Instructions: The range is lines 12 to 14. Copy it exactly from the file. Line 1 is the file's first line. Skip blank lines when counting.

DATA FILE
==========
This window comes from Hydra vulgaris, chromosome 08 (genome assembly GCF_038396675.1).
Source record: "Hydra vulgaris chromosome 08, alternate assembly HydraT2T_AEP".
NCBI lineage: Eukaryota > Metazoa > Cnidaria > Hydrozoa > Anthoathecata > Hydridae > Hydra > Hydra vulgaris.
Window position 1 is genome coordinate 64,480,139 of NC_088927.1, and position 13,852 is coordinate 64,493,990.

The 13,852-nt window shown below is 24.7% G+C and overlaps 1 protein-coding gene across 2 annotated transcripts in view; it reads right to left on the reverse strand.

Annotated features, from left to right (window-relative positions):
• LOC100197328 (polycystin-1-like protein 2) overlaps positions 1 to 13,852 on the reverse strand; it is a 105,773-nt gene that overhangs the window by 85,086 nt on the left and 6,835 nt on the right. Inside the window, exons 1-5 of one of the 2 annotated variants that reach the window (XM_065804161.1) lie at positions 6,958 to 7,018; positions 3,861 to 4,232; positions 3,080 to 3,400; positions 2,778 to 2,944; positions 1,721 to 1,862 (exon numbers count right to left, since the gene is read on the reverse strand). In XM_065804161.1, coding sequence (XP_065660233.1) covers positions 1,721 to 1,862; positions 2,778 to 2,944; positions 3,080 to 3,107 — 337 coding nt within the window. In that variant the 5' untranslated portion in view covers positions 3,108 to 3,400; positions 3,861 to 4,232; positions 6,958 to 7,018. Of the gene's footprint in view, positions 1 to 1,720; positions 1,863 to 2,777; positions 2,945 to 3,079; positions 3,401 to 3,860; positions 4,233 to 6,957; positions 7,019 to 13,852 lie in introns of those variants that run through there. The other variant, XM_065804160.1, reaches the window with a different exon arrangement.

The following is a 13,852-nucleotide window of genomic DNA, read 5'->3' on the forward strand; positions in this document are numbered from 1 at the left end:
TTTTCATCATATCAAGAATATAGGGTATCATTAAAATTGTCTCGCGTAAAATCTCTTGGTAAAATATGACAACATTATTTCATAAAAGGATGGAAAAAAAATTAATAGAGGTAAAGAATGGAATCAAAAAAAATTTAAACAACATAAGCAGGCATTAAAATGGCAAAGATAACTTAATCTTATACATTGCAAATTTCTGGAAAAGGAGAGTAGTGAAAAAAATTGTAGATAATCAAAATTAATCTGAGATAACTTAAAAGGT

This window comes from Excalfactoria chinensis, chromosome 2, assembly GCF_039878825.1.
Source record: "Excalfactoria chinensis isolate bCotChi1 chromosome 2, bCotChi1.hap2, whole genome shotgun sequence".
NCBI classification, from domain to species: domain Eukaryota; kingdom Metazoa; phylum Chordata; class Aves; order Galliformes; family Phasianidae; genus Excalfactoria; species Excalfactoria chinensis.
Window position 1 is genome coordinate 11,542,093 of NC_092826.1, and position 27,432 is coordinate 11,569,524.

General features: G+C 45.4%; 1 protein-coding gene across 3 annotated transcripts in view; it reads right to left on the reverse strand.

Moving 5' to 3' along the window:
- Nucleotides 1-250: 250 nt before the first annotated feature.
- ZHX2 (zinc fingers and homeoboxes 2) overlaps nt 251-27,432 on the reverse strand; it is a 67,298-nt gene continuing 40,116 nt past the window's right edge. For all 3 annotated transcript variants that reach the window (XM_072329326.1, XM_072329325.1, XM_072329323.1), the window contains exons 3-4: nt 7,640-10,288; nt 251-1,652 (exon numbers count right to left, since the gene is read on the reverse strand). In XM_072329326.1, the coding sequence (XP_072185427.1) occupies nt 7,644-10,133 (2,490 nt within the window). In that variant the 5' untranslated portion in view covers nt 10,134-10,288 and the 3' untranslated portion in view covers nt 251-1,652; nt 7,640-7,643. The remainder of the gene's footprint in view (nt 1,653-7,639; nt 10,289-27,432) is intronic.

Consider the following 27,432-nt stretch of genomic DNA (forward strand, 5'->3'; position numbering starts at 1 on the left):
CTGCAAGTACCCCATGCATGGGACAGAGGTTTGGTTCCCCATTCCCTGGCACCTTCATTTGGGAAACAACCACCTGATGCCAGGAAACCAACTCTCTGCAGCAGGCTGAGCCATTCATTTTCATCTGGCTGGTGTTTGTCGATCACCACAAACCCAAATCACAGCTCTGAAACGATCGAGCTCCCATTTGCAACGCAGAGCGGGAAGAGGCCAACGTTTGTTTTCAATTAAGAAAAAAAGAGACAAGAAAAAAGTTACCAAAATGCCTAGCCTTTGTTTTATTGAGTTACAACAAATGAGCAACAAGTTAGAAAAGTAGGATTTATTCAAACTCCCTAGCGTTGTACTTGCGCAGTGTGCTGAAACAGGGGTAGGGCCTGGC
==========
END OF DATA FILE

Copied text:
NCBI classification, from domain to species: domain Eukaryota; kingdom Metazoa; phylum Chordata; class Aves; order Galliformes; family Phasianidae; genus Excalfactoria; species Excalfactoria chinensis.
Window position 1 is genome coordinate 11,542,093 of NC_092826.1, and position 27,432 is coordinate 11,569,524.

General features: G+C 45.4%; 1 protein-coding gene across 3 annotated transcripts in view; it reads right to left on the reverse strand.